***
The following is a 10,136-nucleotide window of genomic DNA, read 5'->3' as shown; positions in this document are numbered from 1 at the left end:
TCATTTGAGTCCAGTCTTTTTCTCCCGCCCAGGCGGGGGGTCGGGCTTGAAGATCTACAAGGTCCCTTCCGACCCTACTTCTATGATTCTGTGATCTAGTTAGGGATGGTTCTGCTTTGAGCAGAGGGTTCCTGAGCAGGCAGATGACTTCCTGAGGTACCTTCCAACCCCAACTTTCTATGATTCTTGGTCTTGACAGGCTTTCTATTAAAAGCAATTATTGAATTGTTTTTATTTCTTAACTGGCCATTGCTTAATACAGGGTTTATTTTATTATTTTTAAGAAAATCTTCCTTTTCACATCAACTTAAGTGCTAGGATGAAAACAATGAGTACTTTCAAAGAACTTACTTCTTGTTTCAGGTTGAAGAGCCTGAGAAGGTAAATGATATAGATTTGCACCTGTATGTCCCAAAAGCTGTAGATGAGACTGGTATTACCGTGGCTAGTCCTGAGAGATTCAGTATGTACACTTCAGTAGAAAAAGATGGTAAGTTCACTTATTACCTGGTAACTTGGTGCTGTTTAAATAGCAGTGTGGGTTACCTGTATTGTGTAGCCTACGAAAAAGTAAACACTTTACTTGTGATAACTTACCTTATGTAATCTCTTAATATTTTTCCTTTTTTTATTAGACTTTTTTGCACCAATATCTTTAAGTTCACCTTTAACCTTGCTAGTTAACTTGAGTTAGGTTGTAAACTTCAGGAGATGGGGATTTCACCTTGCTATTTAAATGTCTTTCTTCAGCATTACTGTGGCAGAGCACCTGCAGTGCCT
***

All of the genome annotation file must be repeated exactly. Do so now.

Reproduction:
The following is a 10,136-nucleotide window of genomic DNA, read 5'->3' as shown; positions in this document are numbered from 1 at the left end:
TCATTTGAGTCCAGTCTTTTTCTCCCGCCCAGGCGGGGGGTCGGGCTTGAAGATCTACAAGGTCCCTTCCGACCCTACTTCTATGATTCTGTGATCTAGTTAGGGATGGTTCTGCTTTGAGCAGAGGGTTCCTGAGCAGGCAGATGACTTCCTGAGGTACCTTCCAACCCCAACTTTCTATGATTCTTGGTCTTGACAGGCTTTCTATTAAAAGCAATTATTGAATTGTTTTTATTTCTTAACTGGCCATTGCTTAATACAGGGTTTATTTTATTATTTTTAAGAAAATCTTCCTTTTCACATCAACTTAAGTGCTAGGATGAAAACAATGAGTACTTTCAAAGAACTTACTTCTTGTTTCAGGTTGAAGAGCCTGAGAAGGTAAATGATATAGATTTGCACCTGTATGTCCCAAAAGCTGTAGATGAGACTGGTATTACCGTGGCTAGTCCTGAGAGATTCAGTATGTACACTTCAGTAGAAAAAGATGGTAAGTTCACTTATTACCTGGTAACTTGGTGCTGTTTAAATAGCAGTGTGGGTTACCTGTATTGTGTAGCCTACGAAAAAGTAAACACTTTACTTGTGATAACTTACCTTATGTAATCTCTTAATATTTTTCCTTTTTTTATTAGACTTTTTTGCACCAATATCTTTAAGTTCACCTTTAACCTTGCTAGTTAACTTGAGTTAGGTTGTAAACTTCAGGAGATGGGGATTTCACCTTGCTATTTAAATGTCTTTCTTCAGCATTACTGTGGCAGAGCACCTGCAGTGCCT